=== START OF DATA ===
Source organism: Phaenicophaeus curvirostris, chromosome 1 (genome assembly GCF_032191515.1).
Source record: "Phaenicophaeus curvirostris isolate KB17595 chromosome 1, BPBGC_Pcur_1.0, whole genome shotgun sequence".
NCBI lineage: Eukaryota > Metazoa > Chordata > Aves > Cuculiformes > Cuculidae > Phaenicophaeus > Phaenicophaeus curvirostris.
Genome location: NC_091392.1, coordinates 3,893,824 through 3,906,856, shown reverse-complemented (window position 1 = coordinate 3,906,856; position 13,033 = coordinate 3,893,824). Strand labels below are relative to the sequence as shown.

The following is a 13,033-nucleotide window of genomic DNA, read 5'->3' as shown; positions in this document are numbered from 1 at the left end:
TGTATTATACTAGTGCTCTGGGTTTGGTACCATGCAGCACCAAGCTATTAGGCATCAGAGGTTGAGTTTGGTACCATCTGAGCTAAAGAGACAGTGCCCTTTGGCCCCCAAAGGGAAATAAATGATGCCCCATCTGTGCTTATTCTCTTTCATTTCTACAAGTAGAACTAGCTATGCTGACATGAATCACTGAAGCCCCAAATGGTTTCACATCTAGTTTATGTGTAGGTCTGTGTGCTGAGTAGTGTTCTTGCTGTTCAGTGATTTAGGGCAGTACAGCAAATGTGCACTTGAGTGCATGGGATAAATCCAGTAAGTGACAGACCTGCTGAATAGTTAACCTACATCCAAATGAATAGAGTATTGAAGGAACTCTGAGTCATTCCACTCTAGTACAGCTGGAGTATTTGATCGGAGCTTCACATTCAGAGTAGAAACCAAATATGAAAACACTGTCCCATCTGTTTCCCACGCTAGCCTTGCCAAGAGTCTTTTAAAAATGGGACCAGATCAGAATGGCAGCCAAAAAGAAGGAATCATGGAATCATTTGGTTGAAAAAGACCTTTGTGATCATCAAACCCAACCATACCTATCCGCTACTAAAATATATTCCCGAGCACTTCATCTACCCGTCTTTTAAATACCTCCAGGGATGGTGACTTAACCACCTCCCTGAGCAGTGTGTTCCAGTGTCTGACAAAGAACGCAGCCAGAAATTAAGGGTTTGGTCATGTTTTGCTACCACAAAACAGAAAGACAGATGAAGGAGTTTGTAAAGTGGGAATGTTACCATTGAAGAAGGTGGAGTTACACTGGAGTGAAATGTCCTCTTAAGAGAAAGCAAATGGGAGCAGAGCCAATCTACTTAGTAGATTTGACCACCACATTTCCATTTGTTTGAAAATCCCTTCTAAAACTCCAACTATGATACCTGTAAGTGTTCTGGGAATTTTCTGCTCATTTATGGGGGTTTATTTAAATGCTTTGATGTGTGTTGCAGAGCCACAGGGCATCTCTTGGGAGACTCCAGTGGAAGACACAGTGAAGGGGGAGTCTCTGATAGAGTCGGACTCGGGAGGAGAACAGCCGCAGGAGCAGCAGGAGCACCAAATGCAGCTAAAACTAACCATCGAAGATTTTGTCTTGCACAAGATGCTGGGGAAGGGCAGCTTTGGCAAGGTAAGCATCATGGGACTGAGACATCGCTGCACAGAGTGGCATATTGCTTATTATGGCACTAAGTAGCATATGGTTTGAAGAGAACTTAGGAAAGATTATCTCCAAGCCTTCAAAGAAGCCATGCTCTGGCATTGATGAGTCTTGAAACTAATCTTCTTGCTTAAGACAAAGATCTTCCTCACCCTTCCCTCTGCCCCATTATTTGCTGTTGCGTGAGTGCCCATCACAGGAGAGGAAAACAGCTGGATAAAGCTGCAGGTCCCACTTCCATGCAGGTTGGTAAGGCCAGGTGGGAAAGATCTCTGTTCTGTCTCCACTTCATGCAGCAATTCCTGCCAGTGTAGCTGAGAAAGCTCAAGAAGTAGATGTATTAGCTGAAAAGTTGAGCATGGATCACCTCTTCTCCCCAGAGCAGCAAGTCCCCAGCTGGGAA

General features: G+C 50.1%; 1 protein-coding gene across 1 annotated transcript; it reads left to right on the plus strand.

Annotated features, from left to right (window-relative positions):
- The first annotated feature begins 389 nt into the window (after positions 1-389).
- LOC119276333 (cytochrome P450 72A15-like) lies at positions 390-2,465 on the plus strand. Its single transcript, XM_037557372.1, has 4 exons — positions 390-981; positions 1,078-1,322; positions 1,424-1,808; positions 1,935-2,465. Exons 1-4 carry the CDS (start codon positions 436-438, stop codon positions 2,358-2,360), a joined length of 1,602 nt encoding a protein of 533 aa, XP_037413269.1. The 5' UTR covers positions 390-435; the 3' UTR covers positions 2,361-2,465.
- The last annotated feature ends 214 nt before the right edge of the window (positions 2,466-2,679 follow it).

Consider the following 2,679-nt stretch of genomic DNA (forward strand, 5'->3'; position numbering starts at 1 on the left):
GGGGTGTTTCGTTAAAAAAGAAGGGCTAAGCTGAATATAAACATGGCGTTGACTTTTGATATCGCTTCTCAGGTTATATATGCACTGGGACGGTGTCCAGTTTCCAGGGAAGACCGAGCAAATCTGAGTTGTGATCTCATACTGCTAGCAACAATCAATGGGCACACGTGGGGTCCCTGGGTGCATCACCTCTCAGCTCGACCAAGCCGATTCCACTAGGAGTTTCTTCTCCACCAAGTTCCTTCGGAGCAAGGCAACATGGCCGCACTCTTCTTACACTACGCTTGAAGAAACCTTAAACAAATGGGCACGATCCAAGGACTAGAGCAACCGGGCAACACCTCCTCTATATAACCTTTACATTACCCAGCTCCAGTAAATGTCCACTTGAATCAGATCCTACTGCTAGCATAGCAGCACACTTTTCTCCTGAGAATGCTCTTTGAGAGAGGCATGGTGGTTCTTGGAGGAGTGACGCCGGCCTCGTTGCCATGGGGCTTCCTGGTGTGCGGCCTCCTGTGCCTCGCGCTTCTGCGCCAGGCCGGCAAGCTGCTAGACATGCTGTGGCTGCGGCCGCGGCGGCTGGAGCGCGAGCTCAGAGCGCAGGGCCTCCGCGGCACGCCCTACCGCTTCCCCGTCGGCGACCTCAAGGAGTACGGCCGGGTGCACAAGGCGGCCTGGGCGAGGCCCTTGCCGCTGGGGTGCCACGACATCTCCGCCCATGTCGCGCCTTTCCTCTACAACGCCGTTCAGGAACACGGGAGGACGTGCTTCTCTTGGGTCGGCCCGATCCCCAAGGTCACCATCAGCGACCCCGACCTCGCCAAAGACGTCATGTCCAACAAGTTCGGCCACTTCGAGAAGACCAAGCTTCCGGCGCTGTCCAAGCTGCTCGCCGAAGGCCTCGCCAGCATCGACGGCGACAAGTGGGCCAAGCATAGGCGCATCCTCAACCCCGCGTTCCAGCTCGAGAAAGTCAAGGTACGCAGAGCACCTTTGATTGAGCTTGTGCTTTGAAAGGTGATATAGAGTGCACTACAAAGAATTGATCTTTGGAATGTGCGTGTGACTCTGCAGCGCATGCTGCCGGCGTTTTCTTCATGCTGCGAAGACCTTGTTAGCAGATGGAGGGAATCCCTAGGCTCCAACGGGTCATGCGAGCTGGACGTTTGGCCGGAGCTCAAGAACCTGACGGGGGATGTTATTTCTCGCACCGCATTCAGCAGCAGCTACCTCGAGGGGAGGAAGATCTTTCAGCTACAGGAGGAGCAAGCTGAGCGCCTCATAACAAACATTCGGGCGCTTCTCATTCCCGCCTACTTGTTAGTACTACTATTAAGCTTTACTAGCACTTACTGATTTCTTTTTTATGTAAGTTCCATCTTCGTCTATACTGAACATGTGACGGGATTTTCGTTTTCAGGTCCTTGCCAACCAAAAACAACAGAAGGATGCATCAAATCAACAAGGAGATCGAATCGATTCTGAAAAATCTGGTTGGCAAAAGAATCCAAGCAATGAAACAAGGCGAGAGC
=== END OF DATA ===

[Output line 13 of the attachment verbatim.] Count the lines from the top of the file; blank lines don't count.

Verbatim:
GGGGTGTTTCGTTAAAAAAGAAGGGCTAAGCTGAATATAAACATGGCGTTGACTTTTGATATCGCTTCTCAGGTTATATATGCACTGGGACGGTGTCCAGTTTCCAGGGAAGACCGAGCAAATCTGAGTTGTGATCTCATACTGCTAGCAACAATCAATGGGCACACGTGGGGTCCCTGGGTGCATCACCTCTCAGCTCGACCAAGCCGATTCCACTAGGAGTTTCTTCTCCACCAAGTTCCTTCGGAGCAAGGCAACATGGCCGCACTCTTCTTACACTACGCTTGAAGAAACCTTAAACAAATGGGCACGATCCAAGGACTAGAGCAACCGGGCAACACCTCCTCTATATAACCTTTACATTACCCAGCTCCAGTAAATGTCCACTTGAATCAGATCCTACTGCTAGCATAGCAGCACACTTTTCTCCTGAGAATGCTCTTTGAGAGAGGCATGGTGGTTCTTGGAGGAGTGACGCCGGCCTCGTTGCCATGGGGCTTCCTGGTGTGCGGCCTCCTGTGCCTCGCGCTTCTGCGCCAGGCCGGCAAGCTGCTAGACATGCTGTGGCTGCGGCCGCGGCGGCTGGAGCGCGAGCTCAGAGCGCAGGGCCTCCGCGGCACGCCCTACCGCTTCCCCGTCGGCGACCTCAAGGAGTACGGCCGGGTGCACAAGGCGGCCTGGGCGAGGCCCTTGCCGCTGGGGTGCCACGACATCTCCGCCCATGTCGCGCCTTTCCTCTACAACGCCGTTCAGGAACACGGGAGGACGTGCTTCTCTTGGGTCGGCCCGATCCCCAAGGTCACCATCAGCGACCCCGACCTCGCCAAAGACGTCATGTCCAACAAGTTCGGCCACTTCGAGAAGACCAAGCTTCCGGCGCTGTCCAAGCTGCTCGCCGAAGGCCTCGCCAGCATCGACGGCGACAAGTGGGCCAAGCATAGGCGCATCCTCAACCCCGCGTTCCAGCTCGAGAAAGTCAAGGTACGCAGAGCACCTTTGATTGAGCTTGTGCTTTGAAAGGTGATATAGAGTGCACTACAAAGAATTGATCTTTGGAATGTGCGTGTGACTCTGCAGCGCATGCTGCCGGCGTTTTCTTCATGCTGCGAAGACCTTGTTAGCAGATGGAGGGAATCCCTAGGCTCCAACGGGTCATGCGAGCTGGACGTTTGGCCGGAGCTCAAGAACCTGACGGGGGATGTTATTTCTCGCACCGCATTCAGCAGCAGCTACCTCGAGGGGAGGAAGATCTTTCAGCTACAGGAGGAGCAAGCTGAGCGCCTCATAACAAACATTCGGGCGCTTCTCATTCCCGCCTACTTGTTAGTACTACTATTAAGCTTTACTAGCACTTACTGATTTCTTTTTTATGTAAGTTCCATCTTCGTCTATACTGAACATGTGACGGGATTTTCGTTTTCAGGTCCTTGCCAACCAAAAACAACAGAAGGATGCATCAAATCAACAAGGAGATCGAATCGATTCTGAAAAATCTGGTTGGCAAAAGAATCCAAGCAATGAAACAAGGCGAGAGC